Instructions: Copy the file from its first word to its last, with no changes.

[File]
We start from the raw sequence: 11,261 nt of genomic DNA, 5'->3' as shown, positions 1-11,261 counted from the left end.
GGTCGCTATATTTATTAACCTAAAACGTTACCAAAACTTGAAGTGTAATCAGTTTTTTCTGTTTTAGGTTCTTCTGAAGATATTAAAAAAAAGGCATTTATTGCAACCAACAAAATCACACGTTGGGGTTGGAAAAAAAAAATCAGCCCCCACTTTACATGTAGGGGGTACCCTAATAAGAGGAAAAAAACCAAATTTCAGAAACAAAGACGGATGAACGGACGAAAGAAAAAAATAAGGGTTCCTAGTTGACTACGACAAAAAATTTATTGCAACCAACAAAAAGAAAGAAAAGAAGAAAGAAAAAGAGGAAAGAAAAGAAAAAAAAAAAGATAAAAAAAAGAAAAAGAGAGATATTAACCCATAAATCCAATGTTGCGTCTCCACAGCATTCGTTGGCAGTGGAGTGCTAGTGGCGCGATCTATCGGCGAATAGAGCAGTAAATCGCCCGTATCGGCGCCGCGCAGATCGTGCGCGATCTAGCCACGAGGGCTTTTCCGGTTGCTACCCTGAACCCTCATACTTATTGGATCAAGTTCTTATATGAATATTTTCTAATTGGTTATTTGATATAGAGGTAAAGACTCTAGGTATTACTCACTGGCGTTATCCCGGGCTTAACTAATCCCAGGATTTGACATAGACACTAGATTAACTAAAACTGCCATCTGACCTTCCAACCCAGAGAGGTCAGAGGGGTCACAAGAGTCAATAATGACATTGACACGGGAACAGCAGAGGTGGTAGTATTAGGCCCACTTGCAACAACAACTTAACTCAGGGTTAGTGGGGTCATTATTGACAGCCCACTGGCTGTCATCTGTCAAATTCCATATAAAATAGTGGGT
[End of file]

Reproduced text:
We start from the raw sequence: 11,261 nt of genomic DNA, 5'->3' as shown, positions 1-11,261 counted from the left end.
GGTCGCTATATTTATTAACCTAAAACGTTACCAAAACTTGAAGTGTAATCAGTTTTTTCTGTTTTAGGTTCTTCTGAAGATATTAAAAAAAAGGCATTTATTGCAACCAACAAAATCACACGTTGGGGTTGGAAAAAAAAAATCAGCCCCCACTTTACATGTAGGGGGTACCCTAATAAGAGGAAAAAAACCAAATTTCAGAAACAAAGACGGATGAACGGACGAAAGAAAAAAATAAGGGTTCCTAGTTGACTACGACAAAAAATTTATTGCAACCAACAAAAAGAAAGAAAAGAAGAAAGAAAAAGAGGAAAGAAAAGAAAAAAAAAAAGATAAAAAAAAGAAAAAGAGAGATATTAACCCATAAATCCAATGTTGCGTCTCCACAGCATTCGTTGGCAGTGGAGTGCTAGTGGCGCGATCTATCGGCGAATAGAGCAGTAAATCGCCCGTATCGGCGCCGCGCAGATCGTGCGCGATCTAGCCACGAGGGCTTTTCCGGTTGCTACCCTGAACCCTCATACTTATTGGATCAAGTTCTTATATGAATATTTTCTAATTGGTTATTTGATATAGAGGTAAAGACTCTAGGTATTACTCACTGGCGTTATCCCGGGCTTAACTAATCCCAGGATTTGACATAGACACTAGATTAACTAAAACTGCCATCTGACCTTCCAACCCAGAGAGGTCAGAGGGGTCACAAGAGTCAATAATGACATTGACACGGGAACAGCAGAGGTGGTAGTATTAGGCCCACTTGCAACAACAACTTAACTCAGGGTTAGTGGGGTCATTATTGACAGCCCACTGGCTGTCATCTGTCAAATTCCATATAAAATAGTGGGT